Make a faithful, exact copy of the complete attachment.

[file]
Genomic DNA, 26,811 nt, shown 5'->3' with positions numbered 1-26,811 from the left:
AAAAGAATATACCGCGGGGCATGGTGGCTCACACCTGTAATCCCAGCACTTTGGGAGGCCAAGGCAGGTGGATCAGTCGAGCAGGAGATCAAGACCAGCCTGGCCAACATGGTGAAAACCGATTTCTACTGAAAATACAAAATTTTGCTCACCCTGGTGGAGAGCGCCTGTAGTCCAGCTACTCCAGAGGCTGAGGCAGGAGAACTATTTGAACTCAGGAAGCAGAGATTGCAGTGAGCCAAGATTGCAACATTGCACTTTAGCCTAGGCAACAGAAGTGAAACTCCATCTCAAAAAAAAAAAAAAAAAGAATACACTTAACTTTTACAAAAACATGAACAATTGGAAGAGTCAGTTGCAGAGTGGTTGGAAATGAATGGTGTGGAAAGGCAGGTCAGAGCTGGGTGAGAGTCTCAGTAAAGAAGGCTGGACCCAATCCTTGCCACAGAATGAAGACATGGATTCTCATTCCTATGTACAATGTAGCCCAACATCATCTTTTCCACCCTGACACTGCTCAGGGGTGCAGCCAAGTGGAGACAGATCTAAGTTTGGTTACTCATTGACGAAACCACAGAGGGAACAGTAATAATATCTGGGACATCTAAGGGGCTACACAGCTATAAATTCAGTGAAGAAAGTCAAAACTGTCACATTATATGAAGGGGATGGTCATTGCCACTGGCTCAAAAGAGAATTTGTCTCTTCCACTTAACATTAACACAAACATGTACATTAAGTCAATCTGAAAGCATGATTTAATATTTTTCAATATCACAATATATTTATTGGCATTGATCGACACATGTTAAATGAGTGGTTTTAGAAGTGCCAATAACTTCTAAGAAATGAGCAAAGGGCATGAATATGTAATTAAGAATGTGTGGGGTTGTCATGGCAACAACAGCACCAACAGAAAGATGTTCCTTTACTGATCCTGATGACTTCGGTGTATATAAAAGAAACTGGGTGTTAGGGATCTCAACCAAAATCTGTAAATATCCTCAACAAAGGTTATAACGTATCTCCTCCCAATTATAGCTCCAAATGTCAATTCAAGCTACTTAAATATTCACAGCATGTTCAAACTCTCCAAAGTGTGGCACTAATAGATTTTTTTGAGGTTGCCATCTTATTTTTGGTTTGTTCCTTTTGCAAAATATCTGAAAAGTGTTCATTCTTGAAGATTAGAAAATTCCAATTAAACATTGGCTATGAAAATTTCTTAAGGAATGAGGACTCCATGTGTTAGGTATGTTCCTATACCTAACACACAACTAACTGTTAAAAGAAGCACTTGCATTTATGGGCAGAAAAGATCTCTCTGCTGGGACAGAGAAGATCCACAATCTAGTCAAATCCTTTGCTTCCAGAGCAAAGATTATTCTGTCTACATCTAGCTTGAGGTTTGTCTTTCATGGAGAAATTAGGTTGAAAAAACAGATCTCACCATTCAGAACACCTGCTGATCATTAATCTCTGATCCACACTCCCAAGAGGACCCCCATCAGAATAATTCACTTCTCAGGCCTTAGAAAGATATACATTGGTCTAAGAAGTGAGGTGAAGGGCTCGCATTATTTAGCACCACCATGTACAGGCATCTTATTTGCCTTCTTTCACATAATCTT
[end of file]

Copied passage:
Genomic DNA, 26,811 nt, shown 5'->3' with positions numbered 1-26,811 from the left:
AAAAGAATATACCGCGGGGCATGGTGGCTCACACCTGTAATCCCAGCACTTTGGGAGGCCAAGGCAGGTGGATCAGTCGAGCAGGAGATCAAGACCAGCCTGGCCAACATGGTGAAAACCGATTTCTACTGAAAATACAAAATTTTGCTCACCCTGGTGGAGAGCGCCTGTAGTCCAGCTACTCCAGAGGCTGAGGCAGGAGAACTATTTGAACTCAGGAAGCAGAGATTGCAGTGAGCCAAGATTGCAACATTGCACTTTAGCCTAGGCAACAGAAGTGAAACTCCATCTCAAAAAAAAAAAAAAAAAGAATACACTTAACTTTTACAAAAACATGAACAATTGGAAGAGTCAGTTGCAGAGTGGTTGGAAATGAATGGTGTGGAAAGGCAGGTCAGAGCTGGGTGAGAGTCTCAGTAAAGAAGGCTGGACCCAATCCTTGCCACAGAATGAAGACATGGATTCTCATTCCTATGTACAATGTAGCCCAACATCATCTTTTCCACCCTGACACTGCTCAGGGGTGCAGCCAAGTGGAGACAGATCTAAGTTTGGTTACTCATTGACGAAACCACAGAGGGAACAGTAATAATATCTGGGACATCTAAGGGGCTACACAGCTATAAATTCAGTGAAGAAAGTCAAAACTGTCACATTATATGAAGGGGATGGTCATTGCCACTGGCTCAAAAGAGAATTTGTCTCTTCCACTTAACATTAACACAAACATGTACATTAAGTCAATCTGAAAGCATGATTTAATATTTTTCAATATCACAATATATTTATTGGCATTGATCGACACATGTTAAATGAGTGGTTTTAGAAGTGCCAATAACTTCTAAGAAATGAGCAAAGGGCATGAATATGTAATTAAGAATGTGTGGGGTTGTCATGGCAACAACAGCACCAACAGAAAGATGTTCCTTTACTGATCCTGATGACTTCGGTGTATATAAAAGAAACTGGGTGTTAGGGATCTCAACCAAAATCTGTAAATATCCTCAACAAAGGTTATAACGTATCTCCTCCCAATTATAGCTCCAAATGTCAATTCAAGCTACTTAAATATTCACAGCATGTTCAAACTCTCCAAAGTGTGGCACTAATAGATTTTTTTGAGGTTGCCATCTTATTTTTGGTTTGTTCCTTTTGCAAAATATCTGAAAAGTGTTCATTCTTGAAGATTAGAAAATTCCAATTAAACATTGGCTATGAAAATTTCTTAAGGAATGAGGACTCCATGTGTTAGGTATGTTCCTATACCTAACACACAACTAACTGTTAAAAGAAGCACTTGCATTTATGGGCAGAAAAGATCTCTCTGCTGGGACAGAGAAGATCCACAATCTAGTCAAATCCTTTGCTTCCAGAGCAAAGATTATTCTGTCTACATCTAGCTTGAGGTTTGTCTTTCATGGAGAAATTAGGTTGAAAAAACAGATCTCACCATTCAGAACACCTGCTGATCATTAATCTCTGATCCACACTCCCAAGAGGACCCCCATCAGAATAATTCACTTCTCAGGCCTTAGAAAGATATACATTGGTCTAAGAAGTGAGGTGAAGGGCTCGCATTATTTAGCACCACCATGTACAGGCATCTTATTTGCCTTCTTTCACATAATCTT